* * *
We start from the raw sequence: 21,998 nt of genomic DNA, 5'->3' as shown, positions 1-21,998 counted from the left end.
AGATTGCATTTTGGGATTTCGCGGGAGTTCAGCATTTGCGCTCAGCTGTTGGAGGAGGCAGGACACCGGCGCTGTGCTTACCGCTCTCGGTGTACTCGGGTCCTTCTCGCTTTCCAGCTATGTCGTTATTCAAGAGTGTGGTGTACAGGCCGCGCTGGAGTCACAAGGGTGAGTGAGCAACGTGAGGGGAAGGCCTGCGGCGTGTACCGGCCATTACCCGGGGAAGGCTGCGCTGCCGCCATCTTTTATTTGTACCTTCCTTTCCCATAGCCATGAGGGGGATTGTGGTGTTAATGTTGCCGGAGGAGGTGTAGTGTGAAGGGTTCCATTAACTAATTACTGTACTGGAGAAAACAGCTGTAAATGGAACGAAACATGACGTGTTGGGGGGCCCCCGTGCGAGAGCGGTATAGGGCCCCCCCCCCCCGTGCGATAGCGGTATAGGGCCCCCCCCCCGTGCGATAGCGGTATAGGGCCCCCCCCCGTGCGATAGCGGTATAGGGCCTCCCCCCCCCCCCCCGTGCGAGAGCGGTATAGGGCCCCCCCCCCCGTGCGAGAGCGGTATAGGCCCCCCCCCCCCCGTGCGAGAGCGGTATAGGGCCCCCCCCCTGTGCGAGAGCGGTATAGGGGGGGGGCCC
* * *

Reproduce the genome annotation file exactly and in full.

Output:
We start from the raw sequence: 21,998 nt of genomic DNA, 5'->3' as shown, positions 1-21,998 counted from the left end.
AGATTGCATTTTGGGATTTCGCGGGAGTTCAGCATTTGCGCTCAGCTGTTGGAGGAGGCAGGACACCGGCGCTGTGCTTACCGCTCTCGGTGTACTCGGGTCCTTCTCGCTTTCCAGCTATGTCGTTATTCAAGAGTGTGGTGTACAGGCCGCGCTGGAGTCACAAGGGTGAGTGAGCAACGTGAGGGGAAGGCCTGCGGCGTGTACCGGCCATTACCCGGGGAAGGCTGCGCTGCCGCCATCTTTTATTTGTACCTTCCTTTCCCATAGCCATGAGGGGGATTGTGGTGTTAATGTTGCCGGAGGAGGTGTAGTGTGAAGGGTTCCATTAACTAATTACTGTACTGGAGAAAACAGCTGTAAATGGAACGAAACATGACGTGTTGGGGGGCCCCCGTGCGAGAGCGGTATAGGGCCCCCCCCCCCCGTGCGATAGCGGTATAGGGCCCCCCCCCCGTGCGATAGCGGTATAGGGCCCCCCCCCGTGCGATAGCGGTATAGGGCCTCCCCCCCCCCCCCCGTGCGAGAGCGGTATAGGGCCCCCCCCCCCGTGCGAGAGCGGTATAGGCCCCCCCCCCCCCGTGCGAGAGCGGTATAGGGCCCCCCCCCTGTGCGAGAGCGGTATAGGGGGGGGGCCC